Sponsored By
Karen Laird

May 3, 2016

4 Min Read
Unfair system of tariffs and quota laws detrimental to EU plastics converters

The Polymers for Europe Alliance has issued a statement in which it, once again, calls attention to the situation which Europe’s current tariff and quota laws are creating for EU plastics converting companies (mainly SMEs). Since last year, the polymer industry in Europe has been hit by forces majeure on 66 occasions. While this has been attributed to various causes, the most commonly heard explanation was the lack of maintenance and investment at the aging European polymer production facilities. The result was skyrocketing polymers prices - from March 2015 to May 2015, EU polymer prices increased by over 40 percent - whilst oil prices remained at a record low. In addition, some 45 requests for tariff suspensions and quotas were submitted that year by EU plastics converters in seven Member States.

This situation led to the creation of the Polymers for Europe Alliance by the European Plastics Converters association (EuPC) during its General Assembly in May 2015. The Alliance is an online, confidential information platform which is open to all parties who have an interest in the competitive conversion of polymers in Europe. It is intended to provide factual public information on the status of the polymer supply situation in Europe and to re-establish a constructive dialogue with the supply base.

The first steps taken by the Alliance consisted of launching a study of the polymer production sites in Europe – “to provide more transparency” – in view of the fact that a number of sites have issued more than 11 force majeure declarations in two years. It has also been investigating the possibility of setting up group purchasing platforms.

Another important area in which the Alliance has been active is that of the tariffs and import duties imposed on a number of plastics imported from abroad. It brought the subject to the attention of the European Commission and the Economic Tariff Questions Group (ETQG), ahead of the July 2016 round of tariff suspension and quota requests, emphasizing the importance of these tariff suspension and quota requests for the future competiveness of the EU plastics converting industry. As it pointed out, the issue at hand is very simple: if EU plastics converters cannot get access to sufficient volumes of polymers, they will ultimately go out of business.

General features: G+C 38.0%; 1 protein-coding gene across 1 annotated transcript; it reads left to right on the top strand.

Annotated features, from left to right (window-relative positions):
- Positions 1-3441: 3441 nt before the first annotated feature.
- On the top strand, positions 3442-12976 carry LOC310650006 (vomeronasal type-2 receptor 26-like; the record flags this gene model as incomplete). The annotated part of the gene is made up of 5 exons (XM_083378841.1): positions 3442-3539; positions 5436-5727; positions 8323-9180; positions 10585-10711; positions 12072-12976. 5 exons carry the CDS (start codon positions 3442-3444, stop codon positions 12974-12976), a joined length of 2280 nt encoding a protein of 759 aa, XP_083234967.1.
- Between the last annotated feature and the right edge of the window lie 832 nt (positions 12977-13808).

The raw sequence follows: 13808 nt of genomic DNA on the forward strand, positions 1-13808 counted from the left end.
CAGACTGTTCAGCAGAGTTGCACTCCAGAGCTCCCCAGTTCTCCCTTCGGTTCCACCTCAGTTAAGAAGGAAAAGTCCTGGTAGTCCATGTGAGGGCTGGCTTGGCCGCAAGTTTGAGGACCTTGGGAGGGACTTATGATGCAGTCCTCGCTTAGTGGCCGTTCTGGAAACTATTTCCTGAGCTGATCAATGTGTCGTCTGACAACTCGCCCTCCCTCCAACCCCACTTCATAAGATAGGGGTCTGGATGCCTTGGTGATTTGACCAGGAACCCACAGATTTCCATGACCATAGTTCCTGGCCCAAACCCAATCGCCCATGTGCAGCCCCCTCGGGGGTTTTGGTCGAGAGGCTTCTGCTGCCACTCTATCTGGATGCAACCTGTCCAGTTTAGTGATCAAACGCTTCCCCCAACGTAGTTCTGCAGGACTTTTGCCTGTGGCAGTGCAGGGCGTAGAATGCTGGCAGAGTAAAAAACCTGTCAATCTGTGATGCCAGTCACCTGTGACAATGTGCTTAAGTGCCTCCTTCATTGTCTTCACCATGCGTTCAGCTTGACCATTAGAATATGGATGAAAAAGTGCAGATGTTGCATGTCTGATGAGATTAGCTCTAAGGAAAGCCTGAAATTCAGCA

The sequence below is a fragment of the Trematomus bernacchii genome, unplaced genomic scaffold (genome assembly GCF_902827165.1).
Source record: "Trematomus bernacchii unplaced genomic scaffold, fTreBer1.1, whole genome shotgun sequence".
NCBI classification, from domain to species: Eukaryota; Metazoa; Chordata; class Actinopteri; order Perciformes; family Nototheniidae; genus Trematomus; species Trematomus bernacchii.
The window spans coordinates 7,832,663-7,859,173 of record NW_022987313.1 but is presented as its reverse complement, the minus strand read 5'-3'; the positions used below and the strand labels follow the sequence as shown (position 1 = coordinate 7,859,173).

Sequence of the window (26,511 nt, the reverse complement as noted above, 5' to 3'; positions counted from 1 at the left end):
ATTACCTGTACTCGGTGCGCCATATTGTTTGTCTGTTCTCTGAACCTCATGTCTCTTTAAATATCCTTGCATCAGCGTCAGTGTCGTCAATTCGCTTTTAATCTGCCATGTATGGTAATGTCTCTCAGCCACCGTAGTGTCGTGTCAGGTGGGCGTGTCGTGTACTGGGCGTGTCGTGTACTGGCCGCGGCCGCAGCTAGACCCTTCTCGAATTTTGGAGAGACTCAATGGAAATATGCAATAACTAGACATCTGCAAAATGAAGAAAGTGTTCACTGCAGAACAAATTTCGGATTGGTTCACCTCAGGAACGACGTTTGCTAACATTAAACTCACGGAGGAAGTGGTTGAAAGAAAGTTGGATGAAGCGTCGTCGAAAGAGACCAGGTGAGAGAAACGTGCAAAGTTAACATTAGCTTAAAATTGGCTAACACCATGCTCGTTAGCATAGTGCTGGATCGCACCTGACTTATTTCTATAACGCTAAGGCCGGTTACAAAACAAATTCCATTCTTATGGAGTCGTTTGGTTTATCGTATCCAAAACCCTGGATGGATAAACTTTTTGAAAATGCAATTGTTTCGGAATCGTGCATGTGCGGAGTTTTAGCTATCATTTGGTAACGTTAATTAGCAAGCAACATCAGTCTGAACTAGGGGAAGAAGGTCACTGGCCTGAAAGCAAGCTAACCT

The Alliance had the impression that the entire supply chain understood the severe threat to the industry posed by the material shortages of 2015. It therefore anticipated that proposals to restore the level of duty to 3% from the 6.5% level introduced at the beginning of 2014 would be warmly received by all parties. It has therefore been painfully surprised and disappointed to learn that all proposals to this effect have been vigorously resisted by certain polymer producers.

“Apparently, converters should not only suffer shortages but measures to encourage imports to alleviate this problem were being resisted as well,” wrote the Alliance.

For any such request for the tariffs on a quota of material to be suspended or removed to be successful, unanimity is required among the Member States. Under the circumstances, such unanimity has obviously not been forthcoming. In fact, the UK, Italy, Spain and Portugal opposed the final request for a 3.5% lower import duty on even a modest quota of material.

In addition, according to the rules, even if such a reduction were to be granted, the polymer producers themselves have the right to seek access to this material, thereby depriving converters of the opportunity to directly ease their supply problems.

As the summer of 2016 approaches, material is once again becoming short. “There has not so far in 2016 been the same plethora of Forces Majeures that there was last year, but nonetheless the market watches with considerable anxiety as polyethylene and polypropylene become shorter and shorter,” said the Alliance. “2016 could well prove to be a defining year for the plastics industry in Europe.”

Given the objections made by certain polymer producers to the tariff requests, and the uncertainty of EU rules applicable to these requests, the Polymers for Europe Alliance is calling for a review of these rules via amendments to the applicable law.

“This is the only way to fix a system which is unfair and does not protect the competiveness of the EU plastics converting industry, a sector employing 1.6 million people and generating an annual turnover of €380 billion,” said the Alliance.

Sign up for the PlasticsToday NewsFeed newsletter.

You May Also Like